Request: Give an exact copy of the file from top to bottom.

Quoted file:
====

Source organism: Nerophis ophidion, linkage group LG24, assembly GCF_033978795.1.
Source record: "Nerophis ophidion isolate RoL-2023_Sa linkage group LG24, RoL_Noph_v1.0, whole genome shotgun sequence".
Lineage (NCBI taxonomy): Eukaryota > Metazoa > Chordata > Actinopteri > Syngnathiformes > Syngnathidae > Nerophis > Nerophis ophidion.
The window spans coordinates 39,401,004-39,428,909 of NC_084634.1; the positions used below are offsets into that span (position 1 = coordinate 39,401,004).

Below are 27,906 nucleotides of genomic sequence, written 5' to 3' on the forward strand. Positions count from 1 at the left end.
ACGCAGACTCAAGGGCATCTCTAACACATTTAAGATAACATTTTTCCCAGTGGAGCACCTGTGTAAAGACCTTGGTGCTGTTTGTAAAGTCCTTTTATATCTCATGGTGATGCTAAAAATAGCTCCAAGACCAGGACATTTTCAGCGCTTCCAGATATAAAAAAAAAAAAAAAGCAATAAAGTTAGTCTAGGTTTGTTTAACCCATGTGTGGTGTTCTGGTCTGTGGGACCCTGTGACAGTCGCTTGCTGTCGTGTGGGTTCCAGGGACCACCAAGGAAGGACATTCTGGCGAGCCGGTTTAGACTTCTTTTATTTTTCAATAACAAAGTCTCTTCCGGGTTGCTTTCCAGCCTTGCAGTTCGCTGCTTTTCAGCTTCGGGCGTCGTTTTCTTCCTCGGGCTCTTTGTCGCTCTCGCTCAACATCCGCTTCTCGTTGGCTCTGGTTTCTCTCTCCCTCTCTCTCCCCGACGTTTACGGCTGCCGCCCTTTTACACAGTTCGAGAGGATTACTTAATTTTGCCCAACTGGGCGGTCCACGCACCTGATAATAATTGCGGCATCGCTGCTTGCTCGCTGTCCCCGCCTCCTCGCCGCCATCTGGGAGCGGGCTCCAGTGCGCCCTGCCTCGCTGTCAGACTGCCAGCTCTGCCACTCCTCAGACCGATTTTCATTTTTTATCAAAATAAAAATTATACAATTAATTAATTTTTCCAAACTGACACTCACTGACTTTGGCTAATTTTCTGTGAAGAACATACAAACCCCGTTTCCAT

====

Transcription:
Source organism: Nerophis ophidion, linkage group LG24, assembly GCF_033978795.1.
Source record: "Nerophis ophidion isolate RoL-2023_Sa linkage group LG24, RoL_Noph_v1.0, whole genome shotgun sequence".
Lineage (NCBI taxonomy): Eukaryota > Metazoa > Chordata > Actinopteri > Syngnathiformes > Syngnathidae > Nerophis > Nerophis ophidion.
The window spans coordinates 39,401,004-39,428,909 of NC_084634.1; the positions used below are offsets into that span (position 1 = coordinate 39,401,004).

Below are 27,906 nucleotides of genomic sequence, written 5' to 3' on the forward strand. Positions count from 1 at the left end.
ACGCAGACTCAAGGGCATCTCTAACACATTTAAGATAACATTTTTCCCAGTGGAGCACCTGTGTAAAGACCTTGGTGCTGTTTGTAAAGTCCTTTTATATCTCATGGTGATGCTAAAAATAGCTCCAAGACCAGGACATTTTCAGCGCTTCCAGATATAAAAAAAAAAAAAAAGCAATAAAGTTAGTCTAGGTTTGTTTAACCCATGTGTGGTGTTCTGGTCTGTGGGACCCTGTGACAGTCGCTTGCTGTCGTGTGGGTTCCAGGGACCACCAAGGAAGGACATTCTGGCGAGCCGGTTTAGACTTCTTTTATTTTTCAATAACAAAGTCTCTTCCGGGTTGCTTTCCAGCCTTGCAGTTCGCTGCTTTTCAGCTTCGGGCGTCGTTTTCTTCCTCGGGCTCTTTGTCGCTCTCGCTCAACATCCGCTTCTCGTTGGCTCTGGTTTCTCTCTCCCTCTCTCTCCCCGACGTTTACGGCTGCCGCCCTTTTACACAGTTCGAGAGGATTACTTAATTTTGCCCAACTGGGCGGTCCACGCACCTGATAATAATTGCGGCATCGCTGCTTGCTCGCTGTCCCCGCCTCCTCGCCGCCATCTGGGAGCGGGCTCCAGTGCGCCCTGCCTCGCTGTCAGACTGCCAGCTCTGCCACTCCTCAGACCGATTTTCATTTTTTATCAAAATAAAAATTATACAATTAATTAATTTTTCCAAACTGACACTCACTGACTTTGGCTAATTTTCTGTGAAGAACATACAAACCCCGTTTCCAT